James Marks has a way with people. Inspired and fascinated by the human body, he has created wire sculptures in the shape of people since he was a child. He calls his earliest wire sculptures “hoop-head men” after the hoop-like shape he designed to represent their heads.

Although he has been crafting his sculptures for over 30 years, it wasn’t until a few years ago that he accepted he was an artist.

“I was making things to amuse myself and my friends. I was making things to explore the human form but I wasn’t making art with a capital A,” Marks said. “I think I’ve accepted the fact that I’m an artist recently, and that’s in part due to my amazing artist girlfriend Kathryn Usher. It’s made it a lot more interesting and rewarding than it was when I was merely the crazy guy piddling around.”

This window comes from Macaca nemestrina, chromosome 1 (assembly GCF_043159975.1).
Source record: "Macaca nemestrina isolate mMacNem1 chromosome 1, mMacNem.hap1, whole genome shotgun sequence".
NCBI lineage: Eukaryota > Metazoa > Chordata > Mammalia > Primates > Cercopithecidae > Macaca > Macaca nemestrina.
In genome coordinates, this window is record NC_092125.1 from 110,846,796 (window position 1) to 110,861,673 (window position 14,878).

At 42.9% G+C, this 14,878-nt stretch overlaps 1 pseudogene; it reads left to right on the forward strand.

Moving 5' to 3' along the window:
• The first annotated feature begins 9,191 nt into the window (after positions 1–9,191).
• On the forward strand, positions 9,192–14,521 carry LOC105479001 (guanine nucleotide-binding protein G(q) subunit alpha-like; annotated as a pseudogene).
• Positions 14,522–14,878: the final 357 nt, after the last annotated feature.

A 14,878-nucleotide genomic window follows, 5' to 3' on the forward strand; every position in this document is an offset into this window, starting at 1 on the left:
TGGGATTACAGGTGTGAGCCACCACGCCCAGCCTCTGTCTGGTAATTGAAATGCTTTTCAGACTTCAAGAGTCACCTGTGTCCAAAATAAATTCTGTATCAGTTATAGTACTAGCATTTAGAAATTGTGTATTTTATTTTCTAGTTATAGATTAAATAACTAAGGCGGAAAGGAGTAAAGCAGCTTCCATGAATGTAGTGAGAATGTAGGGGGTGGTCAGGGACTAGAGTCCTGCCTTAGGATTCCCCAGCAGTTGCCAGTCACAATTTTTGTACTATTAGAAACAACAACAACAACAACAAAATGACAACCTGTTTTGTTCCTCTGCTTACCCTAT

Marks uses pipe cleaners, copper wire from Ethernet cables, and motor wire he gets from a motor repair company. However, the white and brown pipe cleaners he uses aren’t your average pipe cleaners found at crafts stores. Marks orders them from a company in New Jersey that manufactures them out of cotton and bakes them in the oven to bring out different shades of brown.

“It makes the whole house smell like a campfire but they come out with these rich brown notes that have a lot of depth,” he said.

In April, Marks was voted as having the Best Studio during Shreveport Regional Arts Council’s Culture Crush weekend artist studio tours. More than 75 artists were considered for the prize. One of his designs was also selected for the Uncommon Murals project, which was unveiled last month. When he’s not creating art, Marks works in computer forensics. He also teaches at the Renzi Education & Art Center in Shreveport.

Marks’s artwork can be found at artspace in downtown Shreveport and will soon be available through Art-O-Mat — vending machines that sell small pieces of artwork. But you may have to drive to Longview, Texas or Baton Rouge to find an Art-O-Mat.

To learn more about Marks and his artwork, go to WireWirePantsOnFire.com.